Skip to main content

Overseas Investments - Offshore is not off-limits

Tax Alert - July 2022

You've probably heard the old investment saying, “don't put all of your eggs in one basket”. If you have, this may mean you have made some overseas investments but have you given thought to what this means when it comes to paying tax?

It goes without saying that managing your international tax obligations can be tricky. Our rules that tax foreign assets such as overseas bank accounts, shares, pension schemes, rental properties are a minefield of complex rules.

This makes it difficult for individuals to understand their tax obligations and often requires the assistance of a good accountant.

New Zealand tax residents are required to pay tax on their worldwide income, regardless of whether taxes are paid overseas and whether the income has been brought back to New Zealand. It does not matter that the income may be exempt in the overseas country and these are facts Inland Revenue have noted are commonly misunderstood, especially by those who are new to New Zealand.

The days of thinking Inland Revenue have bigger fish to fry are long gone and in June 2022, Inland Revenue released their offshore tax transparency package with a compliance focus targeted at reminding individual taxpayers of their tax obligations.

The offshore tax transparency publication highlights that over the years, there has been an increase in the sharing of taxpayer information between countries. This has provided Inland Revenue greater oversight of the offshore investments New Zealand tax residents hold in their portfolios.

Inland Revenue have emphasised that they now collect a wealth of information through their extensive exchange of information programmes that includes:

  • Exchanging information on request from treaty partners;
  • The annual exchange of land data with treaty partners;
  • Proactively sharing information that may be considered relevant to share with treaty partners;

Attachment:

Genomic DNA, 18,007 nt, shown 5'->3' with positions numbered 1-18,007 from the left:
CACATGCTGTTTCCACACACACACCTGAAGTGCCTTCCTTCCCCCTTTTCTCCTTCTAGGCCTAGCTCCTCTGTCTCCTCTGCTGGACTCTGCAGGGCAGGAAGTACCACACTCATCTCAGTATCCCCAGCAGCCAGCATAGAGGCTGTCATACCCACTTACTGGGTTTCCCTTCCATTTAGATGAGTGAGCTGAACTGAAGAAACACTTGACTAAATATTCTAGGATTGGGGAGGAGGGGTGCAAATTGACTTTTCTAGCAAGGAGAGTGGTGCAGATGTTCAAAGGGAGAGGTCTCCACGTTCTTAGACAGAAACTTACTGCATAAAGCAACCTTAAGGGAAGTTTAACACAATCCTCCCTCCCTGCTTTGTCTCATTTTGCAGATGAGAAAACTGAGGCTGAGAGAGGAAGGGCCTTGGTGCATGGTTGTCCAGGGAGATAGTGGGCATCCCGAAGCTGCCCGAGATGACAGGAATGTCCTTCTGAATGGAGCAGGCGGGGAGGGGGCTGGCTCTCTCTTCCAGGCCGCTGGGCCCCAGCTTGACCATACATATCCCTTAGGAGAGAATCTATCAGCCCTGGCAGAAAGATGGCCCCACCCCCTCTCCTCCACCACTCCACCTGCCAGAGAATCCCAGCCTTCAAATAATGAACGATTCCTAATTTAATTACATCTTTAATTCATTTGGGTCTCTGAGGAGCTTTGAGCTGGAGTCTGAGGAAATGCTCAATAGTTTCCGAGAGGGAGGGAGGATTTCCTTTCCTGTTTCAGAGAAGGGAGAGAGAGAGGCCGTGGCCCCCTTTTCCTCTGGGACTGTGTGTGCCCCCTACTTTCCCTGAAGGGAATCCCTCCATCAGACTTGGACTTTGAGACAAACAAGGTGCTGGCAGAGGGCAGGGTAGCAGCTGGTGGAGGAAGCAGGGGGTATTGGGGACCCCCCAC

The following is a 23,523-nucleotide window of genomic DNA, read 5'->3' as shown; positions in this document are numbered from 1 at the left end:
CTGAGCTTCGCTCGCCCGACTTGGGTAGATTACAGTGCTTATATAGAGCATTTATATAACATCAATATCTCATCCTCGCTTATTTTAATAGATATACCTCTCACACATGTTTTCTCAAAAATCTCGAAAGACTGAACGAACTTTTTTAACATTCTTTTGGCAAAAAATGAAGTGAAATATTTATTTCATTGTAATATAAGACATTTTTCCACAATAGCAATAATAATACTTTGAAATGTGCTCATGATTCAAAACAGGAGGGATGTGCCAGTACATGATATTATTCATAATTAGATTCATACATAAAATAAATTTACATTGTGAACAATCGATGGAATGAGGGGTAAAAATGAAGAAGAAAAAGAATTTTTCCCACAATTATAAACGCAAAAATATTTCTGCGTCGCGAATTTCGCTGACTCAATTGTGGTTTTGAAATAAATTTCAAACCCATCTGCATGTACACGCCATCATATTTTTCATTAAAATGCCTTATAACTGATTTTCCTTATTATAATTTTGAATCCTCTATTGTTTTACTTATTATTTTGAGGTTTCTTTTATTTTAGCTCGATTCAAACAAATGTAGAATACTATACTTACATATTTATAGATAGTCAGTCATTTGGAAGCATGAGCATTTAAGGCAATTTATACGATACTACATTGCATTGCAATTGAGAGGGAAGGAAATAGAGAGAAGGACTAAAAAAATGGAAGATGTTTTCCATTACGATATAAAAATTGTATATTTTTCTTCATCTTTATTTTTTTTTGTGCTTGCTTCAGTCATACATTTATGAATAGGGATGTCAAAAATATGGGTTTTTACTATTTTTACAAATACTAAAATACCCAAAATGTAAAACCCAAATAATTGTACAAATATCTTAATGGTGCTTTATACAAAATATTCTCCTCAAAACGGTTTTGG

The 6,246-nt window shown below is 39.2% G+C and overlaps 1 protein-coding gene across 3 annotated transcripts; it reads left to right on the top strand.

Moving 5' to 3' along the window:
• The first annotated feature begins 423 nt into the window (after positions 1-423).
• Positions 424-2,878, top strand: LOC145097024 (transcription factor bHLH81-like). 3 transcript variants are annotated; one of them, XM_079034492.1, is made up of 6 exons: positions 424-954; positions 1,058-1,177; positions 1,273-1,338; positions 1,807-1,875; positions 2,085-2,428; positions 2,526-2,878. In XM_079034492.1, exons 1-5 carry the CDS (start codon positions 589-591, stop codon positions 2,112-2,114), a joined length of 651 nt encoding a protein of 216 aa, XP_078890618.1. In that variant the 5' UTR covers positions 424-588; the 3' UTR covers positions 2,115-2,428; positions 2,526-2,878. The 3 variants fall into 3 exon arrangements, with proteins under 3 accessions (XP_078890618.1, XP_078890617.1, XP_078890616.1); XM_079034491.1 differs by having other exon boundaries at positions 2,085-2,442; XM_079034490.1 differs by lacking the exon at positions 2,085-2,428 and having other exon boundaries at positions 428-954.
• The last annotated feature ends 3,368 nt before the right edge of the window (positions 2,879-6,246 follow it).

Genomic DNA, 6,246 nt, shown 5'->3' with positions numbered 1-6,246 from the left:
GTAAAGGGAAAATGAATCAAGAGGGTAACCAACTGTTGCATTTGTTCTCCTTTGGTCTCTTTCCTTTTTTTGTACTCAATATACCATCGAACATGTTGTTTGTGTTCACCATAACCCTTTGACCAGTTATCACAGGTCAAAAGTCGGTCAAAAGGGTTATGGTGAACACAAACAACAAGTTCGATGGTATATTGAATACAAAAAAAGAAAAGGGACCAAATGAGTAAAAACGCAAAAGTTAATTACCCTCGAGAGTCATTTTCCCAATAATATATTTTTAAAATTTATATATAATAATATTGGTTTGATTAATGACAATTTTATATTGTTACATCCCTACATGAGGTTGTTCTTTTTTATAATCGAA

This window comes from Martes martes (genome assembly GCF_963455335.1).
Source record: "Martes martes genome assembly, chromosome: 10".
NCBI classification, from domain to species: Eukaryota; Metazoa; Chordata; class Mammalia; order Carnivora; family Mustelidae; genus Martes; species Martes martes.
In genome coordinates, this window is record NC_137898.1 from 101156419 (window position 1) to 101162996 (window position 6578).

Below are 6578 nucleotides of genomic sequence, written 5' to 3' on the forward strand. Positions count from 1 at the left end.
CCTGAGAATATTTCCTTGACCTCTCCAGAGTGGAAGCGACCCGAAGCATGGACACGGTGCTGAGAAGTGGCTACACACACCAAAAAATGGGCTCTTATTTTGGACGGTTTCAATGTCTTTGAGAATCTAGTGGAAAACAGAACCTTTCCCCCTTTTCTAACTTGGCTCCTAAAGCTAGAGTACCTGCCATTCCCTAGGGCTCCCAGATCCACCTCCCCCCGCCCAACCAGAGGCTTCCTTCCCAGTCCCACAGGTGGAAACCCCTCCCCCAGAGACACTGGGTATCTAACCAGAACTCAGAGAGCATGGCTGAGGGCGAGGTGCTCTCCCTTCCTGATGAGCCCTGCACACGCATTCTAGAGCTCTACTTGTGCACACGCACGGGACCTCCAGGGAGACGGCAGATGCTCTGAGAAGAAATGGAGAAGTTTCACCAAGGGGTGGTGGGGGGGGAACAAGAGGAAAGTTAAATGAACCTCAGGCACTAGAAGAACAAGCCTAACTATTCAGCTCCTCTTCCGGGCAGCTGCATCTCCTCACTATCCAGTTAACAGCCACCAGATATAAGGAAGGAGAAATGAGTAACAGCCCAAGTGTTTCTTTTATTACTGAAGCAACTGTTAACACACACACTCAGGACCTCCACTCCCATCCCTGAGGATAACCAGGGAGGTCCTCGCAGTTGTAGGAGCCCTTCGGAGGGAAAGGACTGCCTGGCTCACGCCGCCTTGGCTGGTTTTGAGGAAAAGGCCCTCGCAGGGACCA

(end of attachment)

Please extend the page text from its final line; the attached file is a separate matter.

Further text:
• Sharing information under the Foreign Account Tax Compliance Act (FATCA);
  • Sharing information with over 100 countries under the Common Reporting Standard (CRS); and
  • Sharing of information on New Zealand foreign trusts.

In the future, information sharing for cryptocurrency holdings is likely, with work being undertaken by the OECD to develop framework to share details of crypto transactions across jurisdictions.

Armed with the financial data received from information sharing (details on interest from bank accounts/deposits, credit card listings, dividends, pension payments as well as land sale data), Inland Revenue is ramping up its focus on international tax compliance for individuals to ensure that worldwide income is being declared.

Analytical tools have been developed by Inland Revenue to work through the volume of data received and match this with information reported in New Zealand income tax returns to check that income is being returned in New Zealand and where this is not the case, don’t be surprised if Inland Revenue l follow up with questions to taxpayers to clarify the reasons for any omissions.

As a result of recent campaigns targeting those considered to be highly mobile individuals or those with investments in low or no tax jurisdictions, Inland Revenue have seen a significant number of voluntary disclosures in relation to undisclosed income.